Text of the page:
Of course, the present chimpanzee data do not show an elimination of HBsAg.  While I do not exclude the possibility that Arrowhead Research will come back in another 3 months or so to report that the immune system has finally overcome HBsAg, I prefer to keep expectations for such an event low and instead consider the present data as a nice starting point that indeed ARC520 is able rekindle the desired immune response after only two doses over 14 days.

Why it is unlikely to be a non-specific immune response

It is very important here to emphasize that what we are seeing here was not due to a non-specific innate immune response triggered by an immunostimulatory RNAi agent.  Similarly, some RNAi delivery strategies run the risk of causing direct damage to hepatocytes which would also manifest itself by increases in liver enzymes.

The most convincing argument to me is in the timing of the flare-up and cytokine elevations.  While non-specific responses usually occur in the hours and days immediately following RNAi administration, in this case, they occurred 3-5 weeks after the second dose.

Consistent with a ‘clean’ safety profile of ARC520, no such liver enzyme and cytokine elevations were seen in the phase I volunteer study for which Arrowhead reported initial safety data a month ago (2mg/kg highest dose in that study).  Nevertheless, as those data only focused on the safety in the first few days following drug administration for the above reasons and the 30-day follow-up still remains to be reported, one formally cannot exclude the possibility that the unique DPC chemistry is associated with liver damage and the like only weeks after drug administration.  I consider this quite unlikely though.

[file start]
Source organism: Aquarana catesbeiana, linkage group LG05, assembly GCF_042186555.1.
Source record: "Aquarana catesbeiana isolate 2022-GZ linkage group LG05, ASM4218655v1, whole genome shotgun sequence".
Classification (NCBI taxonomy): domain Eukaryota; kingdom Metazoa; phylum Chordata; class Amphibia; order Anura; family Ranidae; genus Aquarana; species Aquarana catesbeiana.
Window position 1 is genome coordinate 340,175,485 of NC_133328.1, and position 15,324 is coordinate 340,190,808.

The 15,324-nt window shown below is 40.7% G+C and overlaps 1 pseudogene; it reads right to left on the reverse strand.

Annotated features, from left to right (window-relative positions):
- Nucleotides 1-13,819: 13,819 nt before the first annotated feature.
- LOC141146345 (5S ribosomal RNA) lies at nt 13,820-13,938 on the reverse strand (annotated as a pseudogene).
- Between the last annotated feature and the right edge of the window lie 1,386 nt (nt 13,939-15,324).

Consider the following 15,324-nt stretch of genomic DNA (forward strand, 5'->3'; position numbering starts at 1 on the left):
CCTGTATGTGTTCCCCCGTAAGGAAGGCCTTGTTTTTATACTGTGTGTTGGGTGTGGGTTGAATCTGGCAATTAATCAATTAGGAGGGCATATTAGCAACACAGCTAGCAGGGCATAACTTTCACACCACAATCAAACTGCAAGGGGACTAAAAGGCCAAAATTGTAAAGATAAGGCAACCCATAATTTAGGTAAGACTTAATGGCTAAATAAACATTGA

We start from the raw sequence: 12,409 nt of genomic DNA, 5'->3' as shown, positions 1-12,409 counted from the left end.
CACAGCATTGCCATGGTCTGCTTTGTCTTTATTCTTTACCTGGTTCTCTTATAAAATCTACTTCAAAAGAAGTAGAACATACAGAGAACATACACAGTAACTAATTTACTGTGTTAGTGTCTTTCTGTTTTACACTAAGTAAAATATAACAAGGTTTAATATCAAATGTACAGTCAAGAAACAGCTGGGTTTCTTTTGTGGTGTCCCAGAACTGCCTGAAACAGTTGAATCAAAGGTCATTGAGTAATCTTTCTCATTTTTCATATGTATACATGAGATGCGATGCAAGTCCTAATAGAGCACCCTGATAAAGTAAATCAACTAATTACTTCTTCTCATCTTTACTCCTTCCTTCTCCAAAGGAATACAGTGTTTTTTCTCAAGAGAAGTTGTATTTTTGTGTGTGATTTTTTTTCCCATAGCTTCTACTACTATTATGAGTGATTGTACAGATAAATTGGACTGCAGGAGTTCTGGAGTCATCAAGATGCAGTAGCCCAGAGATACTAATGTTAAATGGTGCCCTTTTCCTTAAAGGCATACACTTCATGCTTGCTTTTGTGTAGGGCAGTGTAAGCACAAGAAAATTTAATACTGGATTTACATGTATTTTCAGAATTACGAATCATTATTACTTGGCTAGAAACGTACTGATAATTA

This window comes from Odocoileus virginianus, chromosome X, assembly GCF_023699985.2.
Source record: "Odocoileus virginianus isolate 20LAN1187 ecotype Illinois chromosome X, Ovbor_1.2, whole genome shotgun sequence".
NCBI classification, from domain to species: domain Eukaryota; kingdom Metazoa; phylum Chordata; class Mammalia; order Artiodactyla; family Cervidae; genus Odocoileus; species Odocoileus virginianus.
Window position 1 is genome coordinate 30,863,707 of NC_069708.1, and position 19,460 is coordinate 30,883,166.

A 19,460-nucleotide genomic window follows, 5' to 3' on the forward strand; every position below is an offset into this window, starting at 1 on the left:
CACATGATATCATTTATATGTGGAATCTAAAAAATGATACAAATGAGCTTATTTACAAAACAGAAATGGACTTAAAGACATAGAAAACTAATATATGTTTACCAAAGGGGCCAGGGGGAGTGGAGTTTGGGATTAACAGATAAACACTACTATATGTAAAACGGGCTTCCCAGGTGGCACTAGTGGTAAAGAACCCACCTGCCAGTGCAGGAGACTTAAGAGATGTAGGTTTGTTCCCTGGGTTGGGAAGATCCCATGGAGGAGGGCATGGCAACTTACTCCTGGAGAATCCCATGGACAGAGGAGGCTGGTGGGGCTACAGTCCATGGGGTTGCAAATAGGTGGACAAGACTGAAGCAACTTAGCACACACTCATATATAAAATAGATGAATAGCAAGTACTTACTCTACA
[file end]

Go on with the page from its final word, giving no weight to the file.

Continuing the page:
Going along with this theme, I expect the phase IIa study which will involve infected patients in Hong Kong and is scheduled to initiate enrollment in early 2014 to be ARC520 on top of an RT inhibitor such as entecavir.  As RT inhibitors stabilize the liver of HepB patients and in light of the phase I data, any flare-ups that would be seen in that single-dose study would presumably be the result of HBsAg-specific immune reactivation.  

Lots of exciting catalysts ahead over the next 6 months and who knows, due to intrapatient variability, maybe there will be a cure or two in the phase IIa study already.  

PS: For more background on RNAi knockdown for HBV and ARC520, please visit my cureHBV companion blog


Anonymous said...

"The most convincing argument to me is in the timing of the flare-up and cytokine elevations. While non-specific responses usually occur in the hours and days immediately following RNAi administration, in this case, they occurred 3-5 weeks after the second dose."

First off, I would agree this is extremely encouraging data.

Second though, I would presume they were unable to treat a "healthy" chimpanzee(s) with ARC-520 following the EXACT same dosing regimen to provide a negative control, within the same study, further strengthening the argument that this was not "a non-specific innate immune response triggered by an immunostimulatory RNAi agent."

Stated another way, my understanding is that it is difficult, if not impossible, to conduct drug safety/tolerability studies with chimpanzees so I presume either that reason, or the extremely high cost, is why we did not see "healthy" chimpanzees treated with the exact same ARC-520 dosing regimen as the chronically infected chimpanzee.